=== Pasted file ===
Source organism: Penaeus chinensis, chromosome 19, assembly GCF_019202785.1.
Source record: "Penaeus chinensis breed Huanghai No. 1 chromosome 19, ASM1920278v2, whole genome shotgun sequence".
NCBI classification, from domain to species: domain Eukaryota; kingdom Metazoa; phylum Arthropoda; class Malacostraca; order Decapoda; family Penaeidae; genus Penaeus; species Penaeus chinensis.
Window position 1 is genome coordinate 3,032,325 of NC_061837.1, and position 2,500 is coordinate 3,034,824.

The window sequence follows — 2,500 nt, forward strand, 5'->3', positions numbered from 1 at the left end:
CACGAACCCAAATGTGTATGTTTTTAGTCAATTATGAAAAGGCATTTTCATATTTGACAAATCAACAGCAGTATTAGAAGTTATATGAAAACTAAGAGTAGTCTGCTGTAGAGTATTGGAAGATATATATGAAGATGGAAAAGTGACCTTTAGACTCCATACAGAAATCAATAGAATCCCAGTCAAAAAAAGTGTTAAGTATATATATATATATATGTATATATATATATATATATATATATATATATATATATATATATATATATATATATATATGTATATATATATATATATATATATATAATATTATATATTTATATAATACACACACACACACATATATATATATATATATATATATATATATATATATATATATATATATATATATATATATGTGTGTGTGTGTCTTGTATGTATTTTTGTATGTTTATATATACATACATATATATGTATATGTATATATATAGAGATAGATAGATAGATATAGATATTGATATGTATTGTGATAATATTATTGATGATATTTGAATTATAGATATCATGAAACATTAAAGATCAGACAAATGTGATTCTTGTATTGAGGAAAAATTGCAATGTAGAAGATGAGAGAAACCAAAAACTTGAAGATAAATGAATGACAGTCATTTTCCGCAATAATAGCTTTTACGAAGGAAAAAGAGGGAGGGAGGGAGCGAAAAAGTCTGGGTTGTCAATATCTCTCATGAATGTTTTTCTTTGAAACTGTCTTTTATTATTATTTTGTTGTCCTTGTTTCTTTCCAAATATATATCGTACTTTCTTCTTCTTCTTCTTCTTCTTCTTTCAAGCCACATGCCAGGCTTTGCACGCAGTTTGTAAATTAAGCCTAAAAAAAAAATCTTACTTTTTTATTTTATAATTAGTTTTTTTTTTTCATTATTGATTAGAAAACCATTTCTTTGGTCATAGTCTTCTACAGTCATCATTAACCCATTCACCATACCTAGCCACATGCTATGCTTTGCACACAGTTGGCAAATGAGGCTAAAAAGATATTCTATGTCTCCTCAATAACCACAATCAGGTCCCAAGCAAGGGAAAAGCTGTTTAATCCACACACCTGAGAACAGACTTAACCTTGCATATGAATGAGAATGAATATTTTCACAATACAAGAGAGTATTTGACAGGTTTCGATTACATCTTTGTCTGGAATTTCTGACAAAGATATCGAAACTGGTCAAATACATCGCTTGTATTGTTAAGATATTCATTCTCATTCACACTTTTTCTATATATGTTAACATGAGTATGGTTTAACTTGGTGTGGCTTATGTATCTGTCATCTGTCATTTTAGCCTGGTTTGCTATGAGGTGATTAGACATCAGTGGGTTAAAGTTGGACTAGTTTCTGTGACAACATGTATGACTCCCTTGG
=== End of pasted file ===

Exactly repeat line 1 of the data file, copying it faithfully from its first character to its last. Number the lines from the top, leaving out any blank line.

Source organism: Penaeus chinensis, chromosome 19, assembly GCF_019202785.1.